The Business Impact of Big Data
Many business executives want more information than ever, even though they're already drowning in it.
While there's a lot of interest and hype swirling around all things related to Big Data and Hadoop, the fact of the matter is that IT organizations can store more data cost-effectively as a means to an end.
The more significant development is going to be the arrival of a host of business intelligence and analytics applications that make that data more accessible to the average business user. Case in point is the release today of version 6.1 of Tableau's namesake business intelligence software, which now supports Cloudera's Distribution of Apache Hadoop (CDH).
The new release allows users to use Tableau to access Hadoop data to instantly create reports, data visualizations and dashboards without any programming or coding. Next year, Tableau will include a native connector as part of a Tableau 7.0 release scheduled for the winter of 2012. But with 6.1, Dan Jewett, Tableau's vice president of product management, says users can still easily access Hadoop data via a beta version of that connector or using Cloudera's SQL-compatible Hive software and ODBC drivers to create any number of reports.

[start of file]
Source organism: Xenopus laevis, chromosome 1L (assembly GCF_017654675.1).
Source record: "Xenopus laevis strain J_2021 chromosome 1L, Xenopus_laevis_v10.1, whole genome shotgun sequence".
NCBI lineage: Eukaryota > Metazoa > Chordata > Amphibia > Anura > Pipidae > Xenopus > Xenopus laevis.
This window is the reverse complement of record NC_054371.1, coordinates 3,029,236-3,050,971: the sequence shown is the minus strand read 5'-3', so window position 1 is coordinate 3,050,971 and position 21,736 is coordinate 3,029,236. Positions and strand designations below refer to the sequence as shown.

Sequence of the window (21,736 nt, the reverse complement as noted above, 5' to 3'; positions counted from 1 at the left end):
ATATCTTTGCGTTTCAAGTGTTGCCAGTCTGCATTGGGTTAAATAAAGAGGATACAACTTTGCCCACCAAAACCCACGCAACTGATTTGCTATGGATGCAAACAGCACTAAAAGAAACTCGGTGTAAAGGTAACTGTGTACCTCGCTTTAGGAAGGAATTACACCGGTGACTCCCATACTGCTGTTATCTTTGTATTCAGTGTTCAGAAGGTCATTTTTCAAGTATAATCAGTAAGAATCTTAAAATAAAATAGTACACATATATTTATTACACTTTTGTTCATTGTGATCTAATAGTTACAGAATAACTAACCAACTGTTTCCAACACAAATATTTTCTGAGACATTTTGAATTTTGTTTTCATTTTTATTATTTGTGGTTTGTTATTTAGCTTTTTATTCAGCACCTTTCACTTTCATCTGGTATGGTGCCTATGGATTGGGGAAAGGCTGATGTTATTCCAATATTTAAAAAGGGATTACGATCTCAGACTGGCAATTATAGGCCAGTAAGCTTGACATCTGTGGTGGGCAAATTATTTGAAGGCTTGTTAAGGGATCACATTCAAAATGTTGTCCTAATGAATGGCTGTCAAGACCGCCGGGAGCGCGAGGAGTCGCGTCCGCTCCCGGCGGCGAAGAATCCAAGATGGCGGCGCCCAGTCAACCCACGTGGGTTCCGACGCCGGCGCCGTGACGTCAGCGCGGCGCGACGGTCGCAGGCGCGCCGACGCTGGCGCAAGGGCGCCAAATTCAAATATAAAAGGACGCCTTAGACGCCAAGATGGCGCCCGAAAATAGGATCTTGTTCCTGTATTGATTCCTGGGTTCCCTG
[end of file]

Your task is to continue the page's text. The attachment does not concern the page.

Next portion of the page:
Tableau is hardly the only application adding Hadoop support these days. What matters from an end-user perspective is that instead of relying on slivers of data to make decisions, end users can apply BI applications against large amounts of data, which should result in better decisions simply because there is more data to correlate.
Ultimately, it's not the quantity of data that matters as much as the quality of the decisions. But there is a connection between the quality of those decisions and the assumptions that are made when modeling the data. What Hadoop brings to the table is the ability to analyze more data in its raw format, which when properly applied should hopefully generate greater insights.